It seems a given that people need goals to function. Our brains and bodies are wired to work towards something. It's almost a definition of what life is. At the most basic level it's food and water, shelter, sleep and sex (not necessarily in that order). On its grandest scale it might mean living a good life and getting into heaven. A common template is carefree childhood, good education, successful career, marriage, family, financial security, well earned retirement. Hard to argue with but as most of us discover, not that simple.
No, wait! Don't click that mouse. This isn't a life coaching blog and I promise not to preach. I just want to consider the why and how of our time spent outside. Take the time honored tradition of summiting, whether it involves climbing the hill in back of your house or becoming an Adirondack 46er. Getting to the top of something is such a clearly defined goal that it has universal appeal. But even the most addicted peak-bagger will tell you it's the challenge of the ascent that they relish as much as the few minutes on high.
Sure the hunter wants a buck but most will admit they are just happy to be in the woods and I've seen fishermen coming off the Battenkill at dusk with an empty creel and a big smile. Catch or not it was time well spent.
I have a friend who does long distance hikes. Think the Appalachian Trail and the Pacific Crest Trail; thousands of miles, millions of steps. I'm sure it's very satisfying to finish trips like this but I'm just as sure he finds all the experiences between beginning and end to be the real reason for going.
Back to #38, #39 and the unlikely #40. They are monuments marking the border between New York and Vermont. Topographic maps show an even one hundred starting at Vermont's southwest corner and ending where the line becomes the Poultney River and then Lake Champlain (where presumably, monuments would sink, you know, like a stone).
They are not evenly spaced and it's hard to see a pattern in their placement. Some are near road crossings and easily examined. Others are out in the middle of nowhere. Of course, it's these latter ones that intrigue me. But most are on private land, often posted.
#38, #39 and #40 (with a question mark) serve triple duty. They lie on the eastern boundary of New York State, Washington County and Chestnut Woods State Forest, which is public property open to all. With a place to park and no worry about trespass, the only thing between me and the monuments was some steep, confusing Taconic terrain. Irresistible.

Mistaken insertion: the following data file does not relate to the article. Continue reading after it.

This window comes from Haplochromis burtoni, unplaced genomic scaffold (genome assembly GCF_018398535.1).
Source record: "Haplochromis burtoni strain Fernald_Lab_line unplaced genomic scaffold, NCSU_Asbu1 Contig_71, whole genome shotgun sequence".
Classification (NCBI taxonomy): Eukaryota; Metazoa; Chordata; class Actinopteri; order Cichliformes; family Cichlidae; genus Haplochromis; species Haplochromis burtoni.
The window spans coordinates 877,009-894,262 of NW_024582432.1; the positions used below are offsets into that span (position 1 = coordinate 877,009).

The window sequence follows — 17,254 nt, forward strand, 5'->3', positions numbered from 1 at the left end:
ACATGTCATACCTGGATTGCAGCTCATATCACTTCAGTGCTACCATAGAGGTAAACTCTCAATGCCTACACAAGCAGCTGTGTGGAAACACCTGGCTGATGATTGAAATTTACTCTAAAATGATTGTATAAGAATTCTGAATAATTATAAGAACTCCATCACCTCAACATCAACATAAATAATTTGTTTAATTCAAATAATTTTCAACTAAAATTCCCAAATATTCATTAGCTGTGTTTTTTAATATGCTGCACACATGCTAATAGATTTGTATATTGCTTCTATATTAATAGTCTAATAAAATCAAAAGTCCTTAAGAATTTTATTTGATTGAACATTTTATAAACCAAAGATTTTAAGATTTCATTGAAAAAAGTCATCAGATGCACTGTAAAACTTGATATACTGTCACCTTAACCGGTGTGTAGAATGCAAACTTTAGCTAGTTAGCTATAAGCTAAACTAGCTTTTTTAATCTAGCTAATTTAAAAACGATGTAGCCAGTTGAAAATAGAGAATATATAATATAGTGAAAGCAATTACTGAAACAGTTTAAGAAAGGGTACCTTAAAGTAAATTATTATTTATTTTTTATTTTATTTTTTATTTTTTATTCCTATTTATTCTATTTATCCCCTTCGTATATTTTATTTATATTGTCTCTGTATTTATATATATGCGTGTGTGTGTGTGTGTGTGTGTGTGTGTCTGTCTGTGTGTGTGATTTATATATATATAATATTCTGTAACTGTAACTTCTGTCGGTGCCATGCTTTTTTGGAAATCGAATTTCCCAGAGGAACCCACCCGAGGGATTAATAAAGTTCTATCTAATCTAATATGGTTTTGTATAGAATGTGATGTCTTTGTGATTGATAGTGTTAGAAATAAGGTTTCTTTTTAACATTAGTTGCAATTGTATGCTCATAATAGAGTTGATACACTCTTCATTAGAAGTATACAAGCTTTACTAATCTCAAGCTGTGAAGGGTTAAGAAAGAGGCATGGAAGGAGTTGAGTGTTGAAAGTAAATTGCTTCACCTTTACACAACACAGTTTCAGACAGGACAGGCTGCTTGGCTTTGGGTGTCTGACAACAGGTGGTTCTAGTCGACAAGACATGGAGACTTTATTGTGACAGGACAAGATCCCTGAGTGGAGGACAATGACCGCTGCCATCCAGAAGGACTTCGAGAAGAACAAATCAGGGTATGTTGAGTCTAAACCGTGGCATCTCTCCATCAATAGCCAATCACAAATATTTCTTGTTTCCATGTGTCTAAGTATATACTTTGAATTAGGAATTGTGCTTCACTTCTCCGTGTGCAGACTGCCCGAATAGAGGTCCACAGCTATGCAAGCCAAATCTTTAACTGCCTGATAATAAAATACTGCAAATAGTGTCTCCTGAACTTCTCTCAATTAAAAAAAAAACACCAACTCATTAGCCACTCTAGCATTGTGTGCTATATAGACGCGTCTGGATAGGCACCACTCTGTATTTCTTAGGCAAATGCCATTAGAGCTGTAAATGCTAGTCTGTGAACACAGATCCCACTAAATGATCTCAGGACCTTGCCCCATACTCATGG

Near Pumpkin Hook
I walked past a NO ATV'S sign following (you guessed it) ATV tracks up thru an old gravel pit and a Red Pine plantation. Beyond were open hardwoods and steadily ascending slopes. These are called the Chestnut Woods but I looked in vain for sprouts of the once majestic tree. The blight of the early 1900's took a devastating toll.
The state forest boundary is well marked with signs and yellow paint daubs but it zig zags a bit and I wasn't always sure which side of the line was private and which public. That's a charitable way of saying I didn't know just where I was. When in doubt, go higher. Eventually I reached a rocky crest and got my bearings.
Reaching for the Sky: Ice Crystals and Oak
Downhill goes quick and easy and I soon came upon the familiar yellow marked trees. This was the eastern boundary of Chestnut Woods State Forest and also the VT / NY line. I had been aiming for marker #39 but it was nowhere in sight. Going north towards #40 was out of the question by this late hour. My only option was to head south connecting yellow dots and hope for #38.
Fifteen minutes later as I crested a small knoll, there it was! Just like 2001: A Space Odyssey, but without the dramatic music, there was my monument. It was a granite obelisk about 6 - 8 inches square and standing waist high. Surveyors had splashed it with (surprise) yellow paint and a big Red Maple had toppled right next to it. It felt a little desecrated but who's complaining. At least it was here and my quest was complete.
#38 with Vermont left and New York right